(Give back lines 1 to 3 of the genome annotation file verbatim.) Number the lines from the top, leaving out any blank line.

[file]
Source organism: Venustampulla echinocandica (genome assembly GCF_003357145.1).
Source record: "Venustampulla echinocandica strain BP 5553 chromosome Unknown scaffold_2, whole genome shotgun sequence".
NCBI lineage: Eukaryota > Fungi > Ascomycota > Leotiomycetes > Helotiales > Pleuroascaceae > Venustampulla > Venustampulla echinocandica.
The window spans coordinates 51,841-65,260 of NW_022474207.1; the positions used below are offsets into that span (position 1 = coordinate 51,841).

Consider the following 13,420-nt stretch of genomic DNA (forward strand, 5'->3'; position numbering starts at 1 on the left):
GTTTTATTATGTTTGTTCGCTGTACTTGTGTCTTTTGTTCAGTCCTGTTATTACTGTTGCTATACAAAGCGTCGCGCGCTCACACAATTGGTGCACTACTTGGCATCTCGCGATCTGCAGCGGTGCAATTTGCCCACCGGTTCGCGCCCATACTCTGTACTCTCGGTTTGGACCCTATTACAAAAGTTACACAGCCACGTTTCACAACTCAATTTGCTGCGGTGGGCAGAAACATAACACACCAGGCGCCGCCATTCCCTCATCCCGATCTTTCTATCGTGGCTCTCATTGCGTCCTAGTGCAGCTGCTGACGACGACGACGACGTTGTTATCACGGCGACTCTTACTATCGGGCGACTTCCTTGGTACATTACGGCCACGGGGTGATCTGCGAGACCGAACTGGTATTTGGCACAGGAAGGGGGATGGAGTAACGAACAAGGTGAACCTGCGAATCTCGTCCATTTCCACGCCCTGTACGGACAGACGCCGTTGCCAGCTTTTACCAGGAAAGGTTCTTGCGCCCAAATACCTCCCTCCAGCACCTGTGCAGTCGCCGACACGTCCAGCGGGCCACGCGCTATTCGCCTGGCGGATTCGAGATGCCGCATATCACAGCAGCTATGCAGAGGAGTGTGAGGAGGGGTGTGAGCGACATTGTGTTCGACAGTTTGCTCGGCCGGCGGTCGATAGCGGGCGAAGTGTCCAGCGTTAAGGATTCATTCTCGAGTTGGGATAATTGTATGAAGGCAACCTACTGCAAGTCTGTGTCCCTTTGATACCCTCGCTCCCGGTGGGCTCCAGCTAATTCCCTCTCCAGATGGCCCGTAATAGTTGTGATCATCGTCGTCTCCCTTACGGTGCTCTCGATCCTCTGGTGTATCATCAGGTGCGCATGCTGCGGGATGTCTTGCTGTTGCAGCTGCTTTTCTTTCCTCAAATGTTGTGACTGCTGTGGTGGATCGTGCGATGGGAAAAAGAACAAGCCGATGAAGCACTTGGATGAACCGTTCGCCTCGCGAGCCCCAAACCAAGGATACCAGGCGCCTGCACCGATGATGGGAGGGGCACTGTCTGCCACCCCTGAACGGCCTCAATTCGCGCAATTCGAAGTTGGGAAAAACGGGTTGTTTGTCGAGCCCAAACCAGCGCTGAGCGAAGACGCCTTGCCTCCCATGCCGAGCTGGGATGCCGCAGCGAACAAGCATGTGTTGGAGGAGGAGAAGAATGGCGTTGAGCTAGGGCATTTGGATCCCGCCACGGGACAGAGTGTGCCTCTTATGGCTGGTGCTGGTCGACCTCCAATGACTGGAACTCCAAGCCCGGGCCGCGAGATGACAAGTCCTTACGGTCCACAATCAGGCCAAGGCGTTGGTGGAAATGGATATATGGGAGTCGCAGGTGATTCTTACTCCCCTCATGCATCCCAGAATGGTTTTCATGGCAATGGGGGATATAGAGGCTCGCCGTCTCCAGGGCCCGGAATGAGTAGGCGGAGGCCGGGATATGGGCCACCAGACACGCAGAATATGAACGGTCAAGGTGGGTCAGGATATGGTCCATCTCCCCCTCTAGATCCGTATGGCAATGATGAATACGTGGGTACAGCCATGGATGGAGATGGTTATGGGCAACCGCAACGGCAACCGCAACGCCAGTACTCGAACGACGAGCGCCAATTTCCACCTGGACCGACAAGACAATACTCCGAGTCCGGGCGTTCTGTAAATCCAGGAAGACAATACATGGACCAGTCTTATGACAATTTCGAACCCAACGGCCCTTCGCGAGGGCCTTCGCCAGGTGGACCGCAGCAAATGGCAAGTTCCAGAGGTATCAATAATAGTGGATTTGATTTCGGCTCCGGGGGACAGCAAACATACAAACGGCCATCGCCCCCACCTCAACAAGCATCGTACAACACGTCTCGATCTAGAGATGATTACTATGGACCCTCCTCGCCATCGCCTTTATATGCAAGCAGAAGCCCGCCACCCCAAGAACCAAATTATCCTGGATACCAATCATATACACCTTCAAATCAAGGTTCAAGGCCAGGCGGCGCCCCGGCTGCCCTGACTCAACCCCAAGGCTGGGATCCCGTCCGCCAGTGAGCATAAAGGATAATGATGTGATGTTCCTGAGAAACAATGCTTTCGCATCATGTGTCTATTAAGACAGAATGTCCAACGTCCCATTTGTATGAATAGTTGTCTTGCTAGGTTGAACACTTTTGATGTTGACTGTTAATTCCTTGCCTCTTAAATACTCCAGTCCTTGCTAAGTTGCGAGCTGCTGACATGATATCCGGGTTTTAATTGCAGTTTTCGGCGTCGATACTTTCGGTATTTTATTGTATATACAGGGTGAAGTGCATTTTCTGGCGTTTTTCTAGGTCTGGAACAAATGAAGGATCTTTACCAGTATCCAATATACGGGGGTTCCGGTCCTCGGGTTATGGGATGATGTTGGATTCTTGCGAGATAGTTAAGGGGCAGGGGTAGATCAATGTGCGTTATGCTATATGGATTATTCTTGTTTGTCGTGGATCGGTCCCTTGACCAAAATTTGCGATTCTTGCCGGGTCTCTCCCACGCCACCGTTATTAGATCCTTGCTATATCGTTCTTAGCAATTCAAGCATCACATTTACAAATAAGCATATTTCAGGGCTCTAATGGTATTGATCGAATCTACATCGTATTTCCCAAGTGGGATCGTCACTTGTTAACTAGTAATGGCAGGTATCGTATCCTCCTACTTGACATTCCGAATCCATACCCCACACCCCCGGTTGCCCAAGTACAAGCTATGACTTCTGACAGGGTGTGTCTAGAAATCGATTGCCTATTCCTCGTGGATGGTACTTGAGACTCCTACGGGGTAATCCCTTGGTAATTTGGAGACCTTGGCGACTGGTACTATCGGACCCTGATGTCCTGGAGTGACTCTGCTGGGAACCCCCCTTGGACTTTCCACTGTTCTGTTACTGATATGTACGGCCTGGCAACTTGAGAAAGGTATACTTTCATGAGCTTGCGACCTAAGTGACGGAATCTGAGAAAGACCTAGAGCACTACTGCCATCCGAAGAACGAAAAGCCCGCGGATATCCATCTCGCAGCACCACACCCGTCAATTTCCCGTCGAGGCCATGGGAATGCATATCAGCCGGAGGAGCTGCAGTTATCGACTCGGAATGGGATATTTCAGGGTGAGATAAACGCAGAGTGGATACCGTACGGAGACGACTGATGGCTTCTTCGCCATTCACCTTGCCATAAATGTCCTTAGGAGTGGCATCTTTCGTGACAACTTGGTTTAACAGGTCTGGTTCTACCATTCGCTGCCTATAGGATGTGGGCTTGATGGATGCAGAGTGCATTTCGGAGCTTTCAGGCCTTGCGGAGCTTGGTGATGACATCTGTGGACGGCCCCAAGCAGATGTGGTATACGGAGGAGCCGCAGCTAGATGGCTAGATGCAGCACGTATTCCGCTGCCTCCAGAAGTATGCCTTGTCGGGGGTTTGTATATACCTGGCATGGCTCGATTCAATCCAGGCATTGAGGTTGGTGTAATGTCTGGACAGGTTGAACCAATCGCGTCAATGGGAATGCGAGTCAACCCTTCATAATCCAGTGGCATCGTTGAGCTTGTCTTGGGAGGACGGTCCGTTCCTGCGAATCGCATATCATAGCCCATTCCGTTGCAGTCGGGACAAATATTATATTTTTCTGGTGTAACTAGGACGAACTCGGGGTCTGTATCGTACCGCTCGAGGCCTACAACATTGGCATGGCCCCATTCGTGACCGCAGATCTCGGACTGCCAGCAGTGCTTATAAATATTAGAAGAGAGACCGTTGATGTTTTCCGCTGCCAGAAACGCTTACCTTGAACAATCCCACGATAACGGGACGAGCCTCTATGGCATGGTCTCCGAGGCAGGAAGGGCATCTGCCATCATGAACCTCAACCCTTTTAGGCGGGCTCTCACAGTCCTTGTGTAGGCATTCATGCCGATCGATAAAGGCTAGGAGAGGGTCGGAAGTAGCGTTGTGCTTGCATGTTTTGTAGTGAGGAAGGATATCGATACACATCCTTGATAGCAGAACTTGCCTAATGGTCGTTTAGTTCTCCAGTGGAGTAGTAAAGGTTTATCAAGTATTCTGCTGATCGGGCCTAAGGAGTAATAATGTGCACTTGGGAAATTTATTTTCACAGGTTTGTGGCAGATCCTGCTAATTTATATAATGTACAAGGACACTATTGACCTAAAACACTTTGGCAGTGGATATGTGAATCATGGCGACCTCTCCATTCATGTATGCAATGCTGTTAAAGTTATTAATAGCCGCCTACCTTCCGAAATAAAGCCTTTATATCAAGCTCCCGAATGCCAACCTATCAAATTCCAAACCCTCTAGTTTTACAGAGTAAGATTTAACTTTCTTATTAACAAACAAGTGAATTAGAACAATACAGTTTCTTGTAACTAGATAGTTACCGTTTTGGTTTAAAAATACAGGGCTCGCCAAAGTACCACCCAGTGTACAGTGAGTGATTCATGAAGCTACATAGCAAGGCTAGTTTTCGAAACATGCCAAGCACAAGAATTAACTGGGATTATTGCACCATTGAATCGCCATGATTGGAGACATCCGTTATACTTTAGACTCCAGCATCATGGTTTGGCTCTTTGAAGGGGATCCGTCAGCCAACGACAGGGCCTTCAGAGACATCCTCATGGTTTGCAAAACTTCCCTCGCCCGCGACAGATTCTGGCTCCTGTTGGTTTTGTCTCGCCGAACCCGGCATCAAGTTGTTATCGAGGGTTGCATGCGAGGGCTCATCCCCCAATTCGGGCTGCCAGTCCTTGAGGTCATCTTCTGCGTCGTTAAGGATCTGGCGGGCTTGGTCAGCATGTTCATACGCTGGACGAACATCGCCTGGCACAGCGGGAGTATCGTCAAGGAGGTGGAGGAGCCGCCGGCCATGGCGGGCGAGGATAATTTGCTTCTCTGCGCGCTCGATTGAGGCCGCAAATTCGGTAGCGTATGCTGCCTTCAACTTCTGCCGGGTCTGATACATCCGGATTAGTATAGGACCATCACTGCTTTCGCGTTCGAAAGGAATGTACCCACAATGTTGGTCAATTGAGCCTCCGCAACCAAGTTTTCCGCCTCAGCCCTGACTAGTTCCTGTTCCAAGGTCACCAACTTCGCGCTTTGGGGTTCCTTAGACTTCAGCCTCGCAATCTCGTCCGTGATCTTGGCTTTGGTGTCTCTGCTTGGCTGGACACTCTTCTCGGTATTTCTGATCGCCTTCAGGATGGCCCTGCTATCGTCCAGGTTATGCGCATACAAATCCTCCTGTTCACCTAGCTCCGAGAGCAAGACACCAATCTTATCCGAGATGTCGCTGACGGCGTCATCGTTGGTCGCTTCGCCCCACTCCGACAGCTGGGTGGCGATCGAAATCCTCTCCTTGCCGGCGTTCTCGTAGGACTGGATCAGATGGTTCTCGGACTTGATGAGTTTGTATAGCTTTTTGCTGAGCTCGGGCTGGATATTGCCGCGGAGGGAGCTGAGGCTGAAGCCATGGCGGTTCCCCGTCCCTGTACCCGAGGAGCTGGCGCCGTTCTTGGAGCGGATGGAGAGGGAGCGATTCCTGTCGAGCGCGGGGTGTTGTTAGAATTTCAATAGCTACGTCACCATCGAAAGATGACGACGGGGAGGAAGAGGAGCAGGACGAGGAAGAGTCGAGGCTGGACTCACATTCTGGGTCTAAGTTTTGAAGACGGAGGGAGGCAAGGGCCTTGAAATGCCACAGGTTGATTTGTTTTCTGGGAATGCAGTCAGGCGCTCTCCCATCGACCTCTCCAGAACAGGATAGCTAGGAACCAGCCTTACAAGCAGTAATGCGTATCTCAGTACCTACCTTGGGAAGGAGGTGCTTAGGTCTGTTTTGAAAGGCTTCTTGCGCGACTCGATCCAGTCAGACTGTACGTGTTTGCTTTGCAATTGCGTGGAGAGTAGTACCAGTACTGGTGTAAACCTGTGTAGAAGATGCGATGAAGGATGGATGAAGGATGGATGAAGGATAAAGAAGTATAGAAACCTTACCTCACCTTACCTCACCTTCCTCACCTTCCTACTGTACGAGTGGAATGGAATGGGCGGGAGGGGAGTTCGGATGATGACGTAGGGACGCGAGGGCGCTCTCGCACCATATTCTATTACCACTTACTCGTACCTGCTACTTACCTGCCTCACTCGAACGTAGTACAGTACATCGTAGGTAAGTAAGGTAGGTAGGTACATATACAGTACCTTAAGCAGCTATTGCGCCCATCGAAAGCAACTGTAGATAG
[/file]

Source organism: Venustampulla echinocandica (genome assembly GCF_003357145.1).
Source record: "Venustampulla echinocandica strain BP 5553 chromosome Unknown scaffold_2, whole genome shotgun sequence".
NCBI lineage: Eukaryota > Fungi > Ascomycota > Leotiomycetes > Helotiales > Pleuroascaceae > Venustampulla > Venustampulla echinocandica.